19.4.34. DES -- the Data Encryption Standard, proposed in 1977 by the
   National Bureau of Standards (now NIST), with assistance from
   the National Security Agency. Based on the "Lucifer" cipher
   developed by Horst Feistel at IBM, DES is a secret key
   cryptosystem that cycles 64-bit blocks of data through
   multiple permutations with a 56-bit key controlling the
   routing. "Diffusion" and "confusion" are combined to form a
   cipher that has not yet been cryptanalyzed (see "DES,
   Security of"). DES is in use for interbank transfers, as a
   cipher inside of several RSA-based systems, and is available
   for PCs.
19.4.35. DES, Security of  -- many have speculated that the NSA placed
   a trapdoor (or backdoor) in DES to allow it to read DES-
   encrypted messages. This has not been proved. It is known
   that the original Lucifer algorithm used a 128-bit key and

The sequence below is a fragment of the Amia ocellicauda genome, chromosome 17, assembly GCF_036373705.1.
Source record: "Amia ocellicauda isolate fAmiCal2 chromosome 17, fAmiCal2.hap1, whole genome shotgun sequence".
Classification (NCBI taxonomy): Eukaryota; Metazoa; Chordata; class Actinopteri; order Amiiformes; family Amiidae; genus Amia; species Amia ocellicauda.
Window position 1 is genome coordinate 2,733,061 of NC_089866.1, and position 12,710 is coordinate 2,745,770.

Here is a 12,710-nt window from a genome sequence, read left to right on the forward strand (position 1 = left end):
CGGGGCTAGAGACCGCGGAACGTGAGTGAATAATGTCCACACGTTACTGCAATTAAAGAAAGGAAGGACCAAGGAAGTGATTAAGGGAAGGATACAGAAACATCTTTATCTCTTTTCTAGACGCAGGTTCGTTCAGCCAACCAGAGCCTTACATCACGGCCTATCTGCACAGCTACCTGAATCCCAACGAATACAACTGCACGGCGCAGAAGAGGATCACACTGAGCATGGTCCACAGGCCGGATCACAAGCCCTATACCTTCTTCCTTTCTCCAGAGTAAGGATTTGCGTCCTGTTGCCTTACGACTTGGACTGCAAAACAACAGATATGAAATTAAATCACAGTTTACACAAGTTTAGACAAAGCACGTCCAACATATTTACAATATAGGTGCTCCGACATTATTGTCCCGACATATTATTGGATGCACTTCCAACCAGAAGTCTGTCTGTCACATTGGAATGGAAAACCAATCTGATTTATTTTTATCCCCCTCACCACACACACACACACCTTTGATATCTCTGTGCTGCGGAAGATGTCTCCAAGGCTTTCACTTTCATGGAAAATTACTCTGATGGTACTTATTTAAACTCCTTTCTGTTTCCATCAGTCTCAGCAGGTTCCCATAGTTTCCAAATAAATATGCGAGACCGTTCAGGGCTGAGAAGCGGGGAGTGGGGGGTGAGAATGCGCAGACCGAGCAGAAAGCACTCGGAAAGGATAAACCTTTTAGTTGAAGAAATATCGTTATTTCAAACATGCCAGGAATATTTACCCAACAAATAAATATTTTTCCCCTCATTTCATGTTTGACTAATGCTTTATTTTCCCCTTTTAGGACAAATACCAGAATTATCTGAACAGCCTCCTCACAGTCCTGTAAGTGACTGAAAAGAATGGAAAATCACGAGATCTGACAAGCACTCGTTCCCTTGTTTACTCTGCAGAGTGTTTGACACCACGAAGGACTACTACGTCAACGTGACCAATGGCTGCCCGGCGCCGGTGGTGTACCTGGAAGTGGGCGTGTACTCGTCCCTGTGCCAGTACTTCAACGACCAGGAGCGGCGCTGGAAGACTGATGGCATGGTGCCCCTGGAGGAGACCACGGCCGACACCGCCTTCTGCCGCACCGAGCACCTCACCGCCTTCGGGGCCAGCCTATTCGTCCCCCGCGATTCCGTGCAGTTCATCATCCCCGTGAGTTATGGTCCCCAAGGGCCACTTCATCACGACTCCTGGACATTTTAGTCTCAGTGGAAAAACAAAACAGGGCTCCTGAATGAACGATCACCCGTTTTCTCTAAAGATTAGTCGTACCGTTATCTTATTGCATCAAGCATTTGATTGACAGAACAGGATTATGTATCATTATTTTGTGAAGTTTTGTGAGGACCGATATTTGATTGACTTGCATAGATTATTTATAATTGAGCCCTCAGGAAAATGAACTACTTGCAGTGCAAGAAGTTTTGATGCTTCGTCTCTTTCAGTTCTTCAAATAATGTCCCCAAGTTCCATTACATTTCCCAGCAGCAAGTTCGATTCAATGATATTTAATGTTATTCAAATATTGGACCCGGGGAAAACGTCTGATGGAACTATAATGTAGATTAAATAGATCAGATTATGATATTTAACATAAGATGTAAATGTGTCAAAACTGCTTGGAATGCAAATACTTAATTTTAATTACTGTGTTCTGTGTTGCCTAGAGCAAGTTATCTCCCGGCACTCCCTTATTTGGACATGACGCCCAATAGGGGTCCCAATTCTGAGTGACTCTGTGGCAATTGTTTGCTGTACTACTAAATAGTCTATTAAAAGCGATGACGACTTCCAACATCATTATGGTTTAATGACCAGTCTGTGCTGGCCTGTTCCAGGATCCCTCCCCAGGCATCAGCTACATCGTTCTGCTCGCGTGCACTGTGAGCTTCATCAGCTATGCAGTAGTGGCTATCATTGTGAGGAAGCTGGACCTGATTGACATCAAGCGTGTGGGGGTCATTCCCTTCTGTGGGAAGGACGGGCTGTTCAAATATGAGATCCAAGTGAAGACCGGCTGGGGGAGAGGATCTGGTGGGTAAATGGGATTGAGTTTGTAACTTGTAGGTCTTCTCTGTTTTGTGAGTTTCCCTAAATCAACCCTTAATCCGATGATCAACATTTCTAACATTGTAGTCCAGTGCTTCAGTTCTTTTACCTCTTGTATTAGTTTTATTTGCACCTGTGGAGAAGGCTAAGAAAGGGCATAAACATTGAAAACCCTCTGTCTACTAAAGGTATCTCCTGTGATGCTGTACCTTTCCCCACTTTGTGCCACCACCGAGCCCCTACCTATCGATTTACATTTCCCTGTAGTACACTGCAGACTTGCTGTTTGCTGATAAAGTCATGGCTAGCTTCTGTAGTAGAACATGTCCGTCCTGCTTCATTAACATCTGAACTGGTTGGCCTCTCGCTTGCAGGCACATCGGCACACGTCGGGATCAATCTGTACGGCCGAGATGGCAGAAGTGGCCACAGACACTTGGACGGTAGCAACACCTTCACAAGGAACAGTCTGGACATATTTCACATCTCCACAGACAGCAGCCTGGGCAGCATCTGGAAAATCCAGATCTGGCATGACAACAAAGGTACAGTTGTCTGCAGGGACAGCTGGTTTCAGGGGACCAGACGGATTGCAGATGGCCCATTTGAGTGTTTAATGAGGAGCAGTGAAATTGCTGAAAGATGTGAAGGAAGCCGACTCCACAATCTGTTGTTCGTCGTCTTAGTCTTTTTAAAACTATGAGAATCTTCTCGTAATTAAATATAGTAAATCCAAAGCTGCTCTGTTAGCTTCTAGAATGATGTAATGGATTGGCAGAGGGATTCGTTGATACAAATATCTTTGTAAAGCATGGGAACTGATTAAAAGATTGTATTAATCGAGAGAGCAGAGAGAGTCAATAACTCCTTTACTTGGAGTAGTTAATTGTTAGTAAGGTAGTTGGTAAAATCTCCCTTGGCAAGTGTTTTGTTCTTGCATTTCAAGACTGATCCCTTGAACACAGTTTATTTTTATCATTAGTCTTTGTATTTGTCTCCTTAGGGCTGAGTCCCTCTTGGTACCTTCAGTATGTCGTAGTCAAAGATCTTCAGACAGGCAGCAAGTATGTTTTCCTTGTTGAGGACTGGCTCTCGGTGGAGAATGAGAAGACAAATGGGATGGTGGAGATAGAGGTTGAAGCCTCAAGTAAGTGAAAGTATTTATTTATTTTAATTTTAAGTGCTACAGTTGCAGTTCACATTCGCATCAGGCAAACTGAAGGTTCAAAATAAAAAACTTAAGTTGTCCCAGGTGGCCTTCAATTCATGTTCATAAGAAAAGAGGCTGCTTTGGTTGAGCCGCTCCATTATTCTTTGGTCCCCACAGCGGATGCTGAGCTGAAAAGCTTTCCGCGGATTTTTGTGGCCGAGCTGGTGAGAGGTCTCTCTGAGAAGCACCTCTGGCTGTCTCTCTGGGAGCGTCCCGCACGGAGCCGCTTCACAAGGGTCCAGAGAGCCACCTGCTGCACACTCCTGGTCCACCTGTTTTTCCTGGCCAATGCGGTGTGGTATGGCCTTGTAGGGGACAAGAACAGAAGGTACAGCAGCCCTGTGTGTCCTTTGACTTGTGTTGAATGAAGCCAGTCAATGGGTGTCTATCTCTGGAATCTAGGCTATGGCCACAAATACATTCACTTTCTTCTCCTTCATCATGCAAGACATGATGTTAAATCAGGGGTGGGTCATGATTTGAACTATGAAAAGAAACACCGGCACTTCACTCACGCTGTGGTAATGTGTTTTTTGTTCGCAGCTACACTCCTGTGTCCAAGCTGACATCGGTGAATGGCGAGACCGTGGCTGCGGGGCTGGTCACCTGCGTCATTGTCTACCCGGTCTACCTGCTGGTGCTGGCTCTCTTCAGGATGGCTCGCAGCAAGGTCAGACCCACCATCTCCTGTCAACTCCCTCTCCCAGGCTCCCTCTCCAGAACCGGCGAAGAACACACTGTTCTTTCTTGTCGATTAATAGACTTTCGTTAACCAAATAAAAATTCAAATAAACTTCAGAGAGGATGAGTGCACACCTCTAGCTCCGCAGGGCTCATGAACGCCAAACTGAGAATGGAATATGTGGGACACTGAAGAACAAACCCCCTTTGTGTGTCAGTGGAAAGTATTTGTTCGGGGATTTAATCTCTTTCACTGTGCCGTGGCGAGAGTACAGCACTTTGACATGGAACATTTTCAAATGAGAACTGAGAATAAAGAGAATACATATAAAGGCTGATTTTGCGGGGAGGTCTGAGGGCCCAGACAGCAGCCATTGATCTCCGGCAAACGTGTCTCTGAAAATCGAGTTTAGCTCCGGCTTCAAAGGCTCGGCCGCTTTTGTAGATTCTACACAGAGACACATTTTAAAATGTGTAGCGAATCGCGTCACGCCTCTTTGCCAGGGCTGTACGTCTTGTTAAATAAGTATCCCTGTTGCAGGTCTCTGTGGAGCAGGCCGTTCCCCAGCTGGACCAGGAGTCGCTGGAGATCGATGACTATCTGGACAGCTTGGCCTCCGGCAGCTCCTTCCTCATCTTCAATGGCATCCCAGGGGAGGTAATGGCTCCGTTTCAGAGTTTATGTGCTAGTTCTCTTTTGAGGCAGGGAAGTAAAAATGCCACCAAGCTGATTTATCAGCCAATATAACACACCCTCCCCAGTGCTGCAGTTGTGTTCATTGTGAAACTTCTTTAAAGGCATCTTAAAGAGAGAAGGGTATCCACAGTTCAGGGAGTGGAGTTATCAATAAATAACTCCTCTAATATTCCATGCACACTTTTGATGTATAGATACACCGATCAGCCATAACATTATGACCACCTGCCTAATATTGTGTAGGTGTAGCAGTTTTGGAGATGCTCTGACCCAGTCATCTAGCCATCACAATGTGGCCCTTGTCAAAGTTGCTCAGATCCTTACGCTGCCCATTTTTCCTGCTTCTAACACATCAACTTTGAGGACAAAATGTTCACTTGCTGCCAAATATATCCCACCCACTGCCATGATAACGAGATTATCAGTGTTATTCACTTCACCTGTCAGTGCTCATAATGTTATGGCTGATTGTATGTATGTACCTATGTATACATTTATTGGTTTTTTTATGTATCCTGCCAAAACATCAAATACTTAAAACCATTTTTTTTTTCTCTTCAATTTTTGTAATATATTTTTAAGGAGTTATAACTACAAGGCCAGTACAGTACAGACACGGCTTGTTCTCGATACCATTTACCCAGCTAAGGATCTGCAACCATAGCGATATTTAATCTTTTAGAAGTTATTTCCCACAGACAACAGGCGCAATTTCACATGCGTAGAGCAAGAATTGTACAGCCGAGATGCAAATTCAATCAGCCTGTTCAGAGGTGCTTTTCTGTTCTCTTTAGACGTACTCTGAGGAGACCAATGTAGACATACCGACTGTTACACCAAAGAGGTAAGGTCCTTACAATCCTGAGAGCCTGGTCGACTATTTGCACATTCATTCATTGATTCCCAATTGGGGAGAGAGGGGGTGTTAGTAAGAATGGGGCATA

that this key length was shortened to 64 bits (56 bits plus 8
   parity bits), ths making exhaustive search much easier (so
   far as is known, brute-force search has not been done, though
   it should be feasible today). Shamir and Bihan have used a
   technique called "differential cryptanalysis" to reduce the
   exhaustive search needed for chosen plaintext attacks (but
   with no import for ordinary DES).
19.4.36. differential cryptanalysis -- the Shamir-Biham technique for
   cryptanalyzing DES. With a chosen plaintext attack, they've
   reduced the number of DES keys that must be tried from about
   2^56 to about 2^47 or less. Note, however, that rarely can an
   attacker mount a chosen plaintext attack on DES systems.
19.4.37. digital cash, digital money -- Protocols for transferring